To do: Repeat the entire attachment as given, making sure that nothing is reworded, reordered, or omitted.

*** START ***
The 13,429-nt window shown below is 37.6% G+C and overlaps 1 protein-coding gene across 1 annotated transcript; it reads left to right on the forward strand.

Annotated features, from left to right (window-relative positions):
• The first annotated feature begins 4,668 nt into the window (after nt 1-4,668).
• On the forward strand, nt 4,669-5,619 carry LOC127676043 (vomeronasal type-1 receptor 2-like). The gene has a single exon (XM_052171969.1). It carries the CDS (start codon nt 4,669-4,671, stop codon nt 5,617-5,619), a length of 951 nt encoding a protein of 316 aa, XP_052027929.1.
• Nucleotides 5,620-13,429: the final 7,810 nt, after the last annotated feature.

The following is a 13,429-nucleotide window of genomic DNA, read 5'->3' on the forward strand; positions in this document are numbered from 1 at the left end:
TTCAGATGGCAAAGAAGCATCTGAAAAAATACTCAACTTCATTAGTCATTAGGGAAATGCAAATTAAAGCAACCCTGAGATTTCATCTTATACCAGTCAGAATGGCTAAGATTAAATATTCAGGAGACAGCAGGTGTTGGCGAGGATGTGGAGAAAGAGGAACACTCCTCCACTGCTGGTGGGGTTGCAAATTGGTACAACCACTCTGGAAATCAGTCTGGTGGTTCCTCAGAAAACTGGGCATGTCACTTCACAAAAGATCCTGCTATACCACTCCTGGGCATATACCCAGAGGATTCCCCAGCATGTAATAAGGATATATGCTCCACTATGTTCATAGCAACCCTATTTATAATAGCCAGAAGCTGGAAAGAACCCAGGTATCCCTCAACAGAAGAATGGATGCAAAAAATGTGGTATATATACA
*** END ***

The 13,429-nt window shown below is 37.6% G+C and overlaps 1 protein-coding gene across 1 annotated transcript; it reads left to right on the forward strand.

Annotated features, from left to right (window-relative positions):
• The first annotated feature begins 4,668 nt into the window (after nt 1-4,668).
• On the forward strand, nt 4,669-5,619 carry LOC127676043 (vomeronasal type-1 receptor 2-like). The gene has a single exon (XM_052171969.1). It carries the CDS (start codon nt 4,669-4,671, stop codon nt 5,617-5,619), a length of 951 nt encoding a protein of 316 aa, XP_052027929.1.
• Nucleotides 5,620-13,429: the final 7,810 nt, after the last annotated feature.

The following is a 13,429-nucleotide window of genomic DNA, read 5'->3' on the forward strand; positions in this document are numbered from 1 at the left end:
TTCAGATGGCAAAGAAGCATCTGAAAAAATACTCAACTTCATTAGTCATTAGGGAAATGCAAATTAAAGCAACCCTGAGATTTCATCTTATACCAGTCAGAATGGCTAAGATTAAATATTCAGGAGACAGCAGGTGTTGGCGAGGATGTGGAGAAAGAGGAACACTCCTCCACTGCTGGTGGGGTTGCAAATTGGTACAACCACTCTGGAAATCAGTCTGGTGGTTCCTCAGAAAACTGGGCATGTCACTTCACAAAAGATCCTGCTATACCACTCCTGGGCATATACCCAGAGGATTCCCCAGCATGTAATAAGGATATATGCTCCACTATGTTCATAGCAACCCTATTTATAATAGCCAGAAGCTGGAAAGAACCCAGGTATCCCTCAACAGAAGAATGGATGCAAAAAATGTGGTATATATACA